In the last project in our DIY weddings series, Spoonflower crew member Allie shares an easy tutorial for creating a custom bean bag toss game set for a fun, personalized touch to your wedding day!
For my oldest sister’s wedding last weekend, I knew using Spoonflower to personalize the day would come in handy. When she mentioned wanting a bean bag toss game for guests to play at her wedding on our family farm here in North Carolina, we decided to design custom decals to decorate the boards and matching fabric for the bean bags. It was a super simple project that everyone at the wedding enjoyed! I used a custom stamp with the bride's and groom's initials and the wedding date she created to decorate the invitations as my design element for the decals and designed a floral fabric in similar colors for the bean bags.
I began my project by scanning the stamped image created to adorn their custom invitation. I then used Adobe Illustrator to clean up the image a bit, sized to 20" at 150 dpi, and made the color even throughout the design. To help distinguish teams, I created a blue version, which fueled competion between the bride's team and groom's team.
Once I had cleaned up and sized my design, I uploaded the file to my Spoonflower account. Since I had a bit of extra space on the 30” x 30” decal, I filled that area with smaller versions of the logo, just in case we could just them elsewhere in the wedding.
Applying the decals was super easy – cut out the shape, peel, stick! Sometimes it’s helpful to have a friend when working with large decals, as they tend to stick to themselves. Since they are repostionable, it's is easy to move them around if you don't get them in the exact spot you'd like the first time.
I used the same blue and pink to create a floral design that I had printed on linen-cotton canvas to use for bean bags. Bean bag construction was super easy — just sew little squares, fill with beans, and close!
Our bean bag toss was perfect for my sister's wedding day festivities, complete with boards colored for both a groom's team and a bride's team, but you can create your own game set for family reunions, birthday parties, or other summertime celebrations!
About Our Guest Author
Up next in our DIY weddings series, Spoonflower crew member Caitlin shares two simple tutorials using decals to add a special touch to your wedding day.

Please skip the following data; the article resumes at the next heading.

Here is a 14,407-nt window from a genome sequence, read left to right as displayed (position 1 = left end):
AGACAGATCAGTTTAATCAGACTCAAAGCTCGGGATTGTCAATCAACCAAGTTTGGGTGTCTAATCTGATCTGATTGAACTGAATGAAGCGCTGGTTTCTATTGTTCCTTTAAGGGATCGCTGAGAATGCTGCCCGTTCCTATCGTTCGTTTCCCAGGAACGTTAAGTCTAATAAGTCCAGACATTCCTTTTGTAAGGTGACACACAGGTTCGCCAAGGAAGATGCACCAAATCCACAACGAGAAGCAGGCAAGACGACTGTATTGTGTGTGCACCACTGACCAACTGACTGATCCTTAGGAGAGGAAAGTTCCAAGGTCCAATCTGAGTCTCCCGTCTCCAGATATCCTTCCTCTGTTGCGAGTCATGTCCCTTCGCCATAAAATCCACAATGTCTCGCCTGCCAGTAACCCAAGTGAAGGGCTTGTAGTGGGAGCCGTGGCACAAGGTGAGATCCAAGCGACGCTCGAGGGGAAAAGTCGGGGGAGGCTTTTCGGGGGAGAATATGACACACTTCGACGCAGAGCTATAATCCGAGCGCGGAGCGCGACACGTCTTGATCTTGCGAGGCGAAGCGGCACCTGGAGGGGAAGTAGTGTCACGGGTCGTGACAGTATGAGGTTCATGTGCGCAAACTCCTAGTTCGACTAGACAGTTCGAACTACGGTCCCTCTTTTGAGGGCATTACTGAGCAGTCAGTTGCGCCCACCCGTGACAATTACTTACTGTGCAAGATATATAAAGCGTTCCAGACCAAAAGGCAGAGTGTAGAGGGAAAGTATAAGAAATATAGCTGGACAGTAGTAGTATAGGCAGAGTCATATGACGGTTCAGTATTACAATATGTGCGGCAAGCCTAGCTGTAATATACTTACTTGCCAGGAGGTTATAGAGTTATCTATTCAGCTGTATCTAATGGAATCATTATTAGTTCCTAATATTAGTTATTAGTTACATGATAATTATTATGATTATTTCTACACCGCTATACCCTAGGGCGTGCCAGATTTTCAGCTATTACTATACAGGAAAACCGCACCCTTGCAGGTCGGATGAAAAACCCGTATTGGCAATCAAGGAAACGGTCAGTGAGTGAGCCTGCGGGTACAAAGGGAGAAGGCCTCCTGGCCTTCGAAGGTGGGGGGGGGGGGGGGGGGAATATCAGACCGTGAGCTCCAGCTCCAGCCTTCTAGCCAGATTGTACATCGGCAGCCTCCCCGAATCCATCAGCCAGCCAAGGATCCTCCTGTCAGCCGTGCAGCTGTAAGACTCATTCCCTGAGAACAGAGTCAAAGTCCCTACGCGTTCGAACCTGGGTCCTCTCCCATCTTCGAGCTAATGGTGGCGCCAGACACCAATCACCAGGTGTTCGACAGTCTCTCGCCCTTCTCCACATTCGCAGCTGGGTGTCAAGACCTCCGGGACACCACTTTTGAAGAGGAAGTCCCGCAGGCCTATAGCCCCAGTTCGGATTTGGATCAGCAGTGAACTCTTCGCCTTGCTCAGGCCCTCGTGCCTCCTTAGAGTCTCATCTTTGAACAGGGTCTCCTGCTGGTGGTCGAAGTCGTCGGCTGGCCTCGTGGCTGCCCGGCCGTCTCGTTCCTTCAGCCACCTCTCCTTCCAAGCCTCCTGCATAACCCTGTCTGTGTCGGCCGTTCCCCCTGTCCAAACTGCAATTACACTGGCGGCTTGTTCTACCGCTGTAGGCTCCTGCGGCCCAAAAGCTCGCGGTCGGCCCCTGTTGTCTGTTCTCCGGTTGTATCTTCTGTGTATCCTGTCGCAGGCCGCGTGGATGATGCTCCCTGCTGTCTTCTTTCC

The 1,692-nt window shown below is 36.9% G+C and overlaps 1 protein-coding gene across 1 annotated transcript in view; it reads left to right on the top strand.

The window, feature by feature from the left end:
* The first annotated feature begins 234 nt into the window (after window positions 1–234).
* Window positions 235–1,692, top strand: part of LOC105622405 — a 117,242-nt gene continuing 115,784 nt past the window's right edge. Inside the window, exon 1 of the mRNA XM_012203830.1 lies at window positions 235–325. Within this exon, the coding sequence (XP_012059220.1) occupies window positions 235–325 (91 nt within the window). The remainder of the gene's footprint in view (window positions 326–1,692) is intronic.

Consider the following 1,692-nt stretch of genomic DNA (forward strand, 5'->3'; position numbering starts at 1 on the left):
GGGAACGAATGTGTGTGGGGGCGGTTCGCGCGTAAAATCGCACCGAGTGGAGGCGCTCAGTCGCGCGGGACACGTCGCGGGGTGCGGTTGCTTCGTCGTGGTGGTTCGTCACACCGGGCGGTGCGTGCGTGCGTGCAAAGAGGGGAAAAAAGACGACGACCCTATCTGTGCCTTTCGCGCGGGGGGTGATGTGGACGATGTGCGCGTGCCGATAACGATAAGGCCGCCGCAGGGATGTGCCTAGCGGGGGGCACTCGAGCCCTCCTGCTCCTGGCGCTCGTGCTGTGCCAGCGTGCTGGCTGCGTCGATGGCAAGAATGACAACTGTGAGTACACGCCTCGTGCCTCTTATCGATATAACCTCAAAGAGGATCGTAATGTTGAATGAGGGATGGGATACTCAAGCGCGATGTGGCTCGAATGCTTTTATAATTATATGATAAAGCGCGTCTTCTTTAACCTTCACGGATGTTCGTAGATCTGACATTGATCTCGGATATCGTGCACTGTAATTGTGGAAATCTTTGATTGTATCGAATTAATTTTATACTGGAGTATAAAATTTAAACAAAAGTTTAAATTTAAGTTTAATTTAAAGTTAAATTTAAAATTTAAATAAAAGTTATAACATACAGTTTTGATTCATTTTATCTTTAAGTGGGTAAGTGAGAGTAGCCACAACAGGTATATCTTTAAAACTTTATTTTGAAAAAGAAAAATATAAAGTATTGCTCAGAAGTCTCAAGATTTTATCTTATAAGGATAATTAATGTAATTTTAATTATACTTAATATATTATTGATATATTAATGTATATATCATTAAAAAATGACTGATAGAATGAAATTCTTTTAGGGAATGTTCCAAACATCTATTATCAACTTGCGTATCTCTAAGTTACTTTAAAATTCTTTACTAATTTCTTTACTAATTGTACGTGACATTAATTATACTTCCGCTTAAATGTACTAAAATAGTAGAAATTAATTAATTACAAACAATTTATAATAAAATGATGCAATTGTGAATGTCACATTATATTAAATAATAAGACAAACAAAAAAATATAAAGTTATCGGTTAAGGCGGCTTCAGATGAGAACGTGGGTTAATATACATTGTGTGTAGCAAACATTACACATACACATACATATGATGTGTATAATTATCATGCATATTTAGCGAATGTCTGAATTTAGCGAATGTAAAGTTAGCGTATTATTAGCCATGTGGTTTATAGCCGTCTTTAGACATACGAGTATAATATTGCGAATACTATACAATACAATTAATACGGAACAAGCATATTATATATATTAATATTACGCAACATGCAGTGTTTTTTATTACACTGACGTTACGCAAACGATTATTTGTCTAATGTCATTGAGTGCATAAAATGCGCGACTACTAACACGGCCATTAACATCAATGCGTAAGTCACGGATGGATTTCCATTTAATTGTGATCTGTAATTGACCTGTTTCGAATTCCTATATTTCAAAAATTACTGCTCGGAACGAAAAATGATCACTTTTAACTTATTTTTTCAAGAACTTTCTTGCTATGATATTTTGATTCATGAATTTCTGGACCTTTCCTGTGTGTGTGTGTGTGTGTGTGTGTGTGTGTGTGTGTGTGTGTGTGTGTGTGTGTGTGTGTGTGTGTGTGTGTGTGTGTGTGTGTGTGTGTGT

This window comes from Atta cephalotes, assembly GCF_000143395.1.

There are lots of ways to add a personal touch to your wedding. For my own wedding almost four years ago, I made many of the day's decorative elements, including fabric bunting which I turned into a quilt, and boutonnières made from ribbon and buttons. With Spoonflower decals, there are lots of fun and simple projects that you can create — using a custom design of your own or one from the Marketplace — to add a personal touch to your important day. Below are two simple tutorials to make table numbers (something I didn't DIY for my own wedding, but wish I had!) and cupcake toppers with decals.
- Spoonflower decals, printed with your own design or something from the Spoonflower Marketplace. I chose an awesome vintage floral by Melody Miller for my projects.
- Numbers printed out from a home printer.
- 6 ½" x 8 ½" chalkboards, available online and in craft stores.
- Scissors and pencil.
1. Choose a font and print out the necessary numbers for your tables. For my numbers, I used a font I downloaded from dafont.com, and sized the numbers to about 5 ½” tall, to fit comfortably onto the chalkboards.
2. Cut out each number and trace it onto the decal’s paper backing. Since you’ll be using numbers, be sure to reverse them when tracing so that when they’re cut out, they’re facing in the right direction.
3. Cut out each of the numbers and apply to your chalkboards. One of the great things about Spoonflower’s decal is that it’s repositionable, so you can move your numbers around and re-stick them until you have them in the spot you want.
1. Cut your decal into ½” strips. Cut each strip into a 3 ½” piece.
2. Wrap each strip around one end of a toothpick.
3. Trim the end of the decal. You could trim it at an angle or to a point, or cut a triangle out from the end.
4. Stick into your cupcakes (or slices of pie or donuts!).
Will you be using (or have you used) decals for any of your wedding projects? If so, please share your ideas in the comments below—I’d love to hear about them!
About Our Guest Blogger
When she’s not working behind the
scenes at Spoonflower, sourcing fabric, Caitlin can be found